Welcome to the July issue!
Ever thought of getting around to tackling a particular project or task “someday?” In this issue we’ll look at why “someday” doesn’t make a very good target date when it comes to creating personal legacy videos.
I hope you enjoy this issue of the Family Legacy Video® Producer’s e-Newsletter. Please e-mail me at firstname.lastname@example.org or phone toll-free (888.662.1294) with any questions or comments you have.
Cheers! – – Steve Pender
Someday: The enemy of personal history legacies.
One of the greatest challenges facing personal historians and video biographers is the lack of a sense of urgency in the general public when it comes to the idea of recording life stories. Our life stories comprise invaluable family legacies, legacies that are lost everyday when people die without recording their remembrances and values.
You probably know by now that Nora Ephron, the screenwriter of movie hits like “Sleepless in Seattle” and “When Harry Met Sally,” died on June 26 at the age of 71. In her last book, “I Remember Nothing: And other Reflections,” which was published in 2010, she wrote, “You do get to a certain point in life where you have to realistically, I think, understand that the days are getting shorter, and you can’t put things off thinking you’ll get to them someday. If you really want to do them, you better do them.”
That quote put me in mind of an ad I’d love to run (you’ll see a mock up of the ad to the left of this article) but probably won’t because it’d be too heavy-handed and off-putting for most folks. After all, few of us want to be reminded of our mortality. But it’s precisely because we all have a limited (if unknowable) number of ticks on the clock that we should feel driven to secure the legacies of our life stories to pass along to the generations of our families that will succeed us.
A case in point: I was contacted about two years ago by a World War II Air Force veteran with fascinating stories to tell about his military and government careers. After discussing options, he decided he needed to take some time to attend to a health issue and to do some more research. A year went by before a family friend arranged another meeting to try to jump start the video project. We had a great get-together, culminating in the vet’s re-dedication to recording his remembrances – but first he had another health issue to address, not to mention more research so he could get “all his ducks in a row.”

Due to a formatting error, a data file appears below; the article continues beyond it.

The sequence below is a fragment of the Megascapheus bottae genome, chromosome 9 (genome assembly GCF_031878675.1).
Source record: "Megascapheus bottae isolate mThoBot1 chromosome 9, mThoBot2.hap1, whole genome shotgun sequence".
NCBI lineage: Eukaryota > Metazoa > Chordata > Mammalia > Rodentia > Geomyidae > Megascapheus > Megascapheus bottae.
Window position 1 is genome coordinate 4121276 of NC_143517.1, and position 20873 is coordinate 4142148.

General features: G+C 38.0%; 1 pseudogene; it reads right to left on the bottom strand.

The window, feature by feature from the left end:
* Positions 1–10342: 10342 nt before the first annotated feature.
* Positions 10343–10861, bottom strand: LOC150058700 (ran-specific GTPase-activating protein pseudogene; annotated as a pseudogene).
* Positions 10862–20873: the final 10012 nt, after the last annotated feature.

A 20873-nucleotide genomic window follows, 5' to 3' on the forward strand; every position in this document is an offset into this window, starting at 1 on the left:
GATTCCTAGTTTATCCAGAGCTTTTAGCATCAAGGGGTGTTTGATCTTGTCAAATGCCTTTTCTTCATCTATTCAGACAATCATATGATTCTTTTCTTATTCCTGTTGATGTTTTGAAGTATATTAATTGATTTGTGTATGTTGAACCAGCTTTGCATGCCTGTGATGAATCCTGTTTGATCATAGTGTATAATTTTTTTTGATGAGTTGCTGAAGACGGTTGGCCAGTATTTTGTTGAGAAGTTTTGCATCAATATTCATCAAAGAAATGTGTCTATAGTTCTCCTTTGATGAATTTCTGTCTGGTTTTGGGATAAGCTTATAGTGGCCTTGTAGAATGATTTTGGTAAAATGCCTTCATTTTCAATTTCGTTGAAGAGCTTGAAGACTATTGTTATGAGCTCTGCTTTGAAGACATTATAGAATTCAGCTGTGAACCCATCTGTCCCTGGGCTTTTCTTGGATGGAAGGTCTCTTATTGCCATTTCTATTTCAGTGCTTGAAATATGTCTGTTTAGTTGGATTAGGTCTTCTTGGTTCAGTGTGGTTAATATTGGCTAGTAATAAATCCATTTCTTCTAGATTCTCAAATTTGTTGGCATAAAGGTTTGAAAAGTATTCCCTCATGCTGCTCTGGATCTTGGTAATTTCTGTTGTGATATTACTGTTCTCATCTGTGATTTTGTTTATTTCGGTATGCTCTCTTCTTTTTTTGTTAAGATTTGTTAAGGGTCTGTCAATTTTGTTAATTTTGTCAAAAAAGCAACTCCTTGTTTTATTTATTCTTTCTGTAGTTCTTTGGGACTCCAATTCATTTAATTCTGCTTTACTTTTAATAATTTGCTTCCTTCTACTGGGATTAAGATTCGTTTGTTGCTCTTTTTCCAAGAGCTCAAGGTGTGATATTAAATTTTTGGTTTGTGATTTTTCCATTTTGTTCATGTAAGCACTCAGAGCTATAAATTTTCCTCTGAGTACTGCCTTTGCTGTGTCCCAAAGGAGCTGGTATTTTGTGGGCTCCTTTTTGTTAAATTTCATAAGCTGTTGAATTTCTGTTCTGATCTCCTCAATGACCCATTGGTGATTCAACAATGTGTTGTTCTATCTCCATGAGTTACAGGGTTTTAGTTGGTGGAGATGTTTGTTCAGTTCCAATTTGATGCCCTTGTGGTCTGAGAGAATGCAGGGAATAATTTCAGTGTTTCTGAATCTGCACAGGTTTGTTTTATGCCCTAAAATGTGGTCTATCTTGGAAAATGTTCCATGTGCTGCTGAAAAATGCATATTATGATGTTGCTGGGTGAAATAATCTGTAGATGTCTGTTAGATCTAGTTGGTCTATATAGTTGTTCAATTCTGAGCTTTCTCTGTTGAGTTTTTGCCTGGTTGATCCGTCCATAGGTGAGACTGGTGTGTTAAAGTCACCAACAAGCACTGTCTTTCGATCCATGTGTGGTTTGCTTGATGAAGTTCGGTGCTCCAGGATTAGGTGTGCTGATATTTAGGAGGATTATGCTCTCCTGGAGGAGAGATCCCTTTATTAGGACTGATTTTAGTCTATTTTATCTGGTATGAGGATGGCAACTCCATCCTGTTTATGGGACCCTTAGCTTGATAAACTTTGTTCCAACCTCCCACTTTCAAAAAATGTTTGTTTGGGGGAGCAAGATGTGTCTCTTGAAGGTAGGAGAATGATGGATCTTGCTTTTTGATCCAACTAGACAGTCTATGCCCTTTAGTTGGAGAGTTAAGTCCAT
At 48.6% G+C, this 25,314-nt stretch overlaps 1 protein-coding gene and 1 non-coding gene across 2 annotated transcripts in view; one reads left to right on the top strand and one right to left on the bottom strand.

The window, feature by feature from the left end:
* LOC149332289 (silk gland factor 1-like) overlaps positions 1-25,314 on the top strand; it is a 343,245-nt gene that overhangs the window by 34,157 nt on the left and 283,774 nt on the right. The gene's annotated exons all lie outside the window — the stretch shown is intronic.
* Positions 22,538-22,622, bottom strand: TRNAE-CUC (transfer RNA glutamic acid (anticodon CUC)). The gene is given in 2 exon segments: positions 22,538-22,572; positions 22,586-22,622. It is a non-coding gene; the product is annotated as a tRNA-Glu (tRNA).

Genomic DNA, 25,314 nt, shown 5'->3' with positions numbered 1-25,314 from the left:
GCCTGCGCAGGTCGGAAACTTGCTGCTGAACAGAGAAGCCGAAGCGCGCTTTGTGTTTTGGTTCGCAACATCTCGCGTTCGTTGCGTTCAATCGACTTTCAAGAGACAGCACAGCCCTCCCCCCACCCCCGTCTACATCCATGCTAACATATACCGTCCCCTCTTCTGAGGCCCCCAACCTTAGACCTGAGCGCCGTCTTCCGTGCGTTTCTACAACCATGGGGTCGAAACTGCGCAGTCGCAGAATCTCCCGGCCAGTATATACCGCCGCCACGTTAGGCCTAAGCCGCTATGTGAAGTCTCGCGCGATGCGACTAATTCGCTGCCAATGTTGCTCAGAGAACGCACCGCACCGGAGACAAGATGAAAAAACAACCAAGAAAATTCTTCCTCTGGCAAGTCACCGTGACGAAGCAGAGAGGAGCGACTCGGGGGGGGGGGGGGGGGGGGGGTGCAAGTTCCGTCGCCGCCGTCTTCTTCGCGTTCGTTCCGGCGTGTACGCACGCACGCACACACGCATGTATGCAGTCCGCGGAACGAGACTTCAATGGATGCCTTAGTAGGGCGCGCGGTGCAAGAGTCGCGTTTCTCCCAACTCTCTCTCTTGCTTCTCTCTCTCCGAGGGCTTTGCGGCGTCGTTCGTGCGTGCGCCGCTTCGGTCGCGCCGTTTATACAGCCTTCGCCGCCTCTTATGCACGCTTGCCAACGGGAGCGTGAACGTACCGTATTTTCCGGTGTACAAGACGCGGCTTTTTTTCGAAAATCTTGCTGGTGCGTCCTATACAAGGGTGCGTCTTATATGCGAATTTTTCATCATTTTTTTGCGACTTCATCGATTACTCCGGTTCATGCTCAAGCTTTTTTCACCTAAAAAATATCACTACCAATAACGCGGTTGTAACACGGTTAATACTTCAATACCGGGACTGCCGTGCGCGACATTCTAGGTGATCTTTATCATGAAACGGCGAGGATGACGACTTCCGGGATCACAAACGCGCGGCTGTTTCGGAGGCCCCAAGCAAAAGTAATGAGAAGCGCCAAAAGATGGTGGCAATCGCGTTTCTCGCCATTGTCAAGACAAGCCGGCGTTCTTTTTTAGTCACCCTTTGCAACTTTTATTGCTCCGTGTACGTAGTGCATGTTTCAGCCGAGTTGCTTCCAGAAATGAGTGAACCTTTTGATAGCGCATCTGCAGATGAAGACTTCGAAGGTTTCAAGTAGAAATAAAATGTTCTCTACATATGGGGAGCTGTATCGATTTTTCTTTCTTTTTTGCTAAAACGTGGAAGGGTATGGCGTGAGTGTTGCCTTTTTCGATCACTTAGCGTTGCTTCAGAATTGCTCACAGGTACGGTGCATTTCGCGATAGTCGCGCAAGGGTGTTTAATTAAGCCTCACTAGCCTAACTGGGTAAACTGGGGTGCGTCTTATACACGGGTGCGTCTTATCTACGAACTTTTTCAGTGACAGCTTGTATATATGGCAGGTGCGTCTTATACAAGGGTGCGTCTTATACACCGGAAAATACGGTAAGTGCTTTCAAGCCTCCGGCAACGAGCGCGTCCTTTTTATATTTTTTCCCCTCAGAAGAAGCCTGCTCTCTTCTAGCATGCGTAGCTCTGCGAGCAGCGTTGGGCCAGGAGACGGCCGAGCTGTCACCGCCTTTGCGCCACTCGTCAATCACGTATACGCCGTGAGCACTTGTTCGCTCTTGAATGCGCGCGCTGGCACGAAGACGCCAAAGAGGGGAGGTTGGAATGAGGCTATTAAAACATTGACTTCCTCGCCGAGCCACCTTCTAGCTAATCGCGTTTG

I’m sure you can guess where this story is headed. I left a couple of voice mails for him last week. Receiving no reply, I contacted the family friend and found out our vet had died the week before. To say his family and friends were saddened would be an understatement; in this case their sorrow was amplified by the realization that he died without seizing the opportunity to complete his legacy. “Someday” beat him to the punch.
When a person dies without recording his or her life stories, it’s like burning down a library filled with one-of-a-kind editions; there’s just no way to get those stories back. And while there may be some family and friends who remember those stories in whole or in part, they are generally totally lost within a generation or two.
So if you’ve been putting off your own video biography for a “someday” when the conditions, whatever they may be, for tackling such a project are perfect, stop fooling yourself. The time to create your video legacy is now, while you’re still breathing. Because by the time “someday” gets here, you may not be here to greet it.
– – Steve Pender
Charlie Thomas video clip setting viewing records.
There are a lot of people out there who like antique cars! At least that’s what the viewing stats for the video clip “Charlie Thomas: Collector” are telling us. Turns out that car enthusiastics have been circulating the link to the clip in e-mails and in online forums. Posted earlier this year, the clip has garnered 63,453 visits as of this writing. While this doesn’t equal the numbers of viewers for, say, dancing kittens on YouTube, these are very impressive numbers for a video biography site. Both Family Legacy Video and Charlie welcome the attention.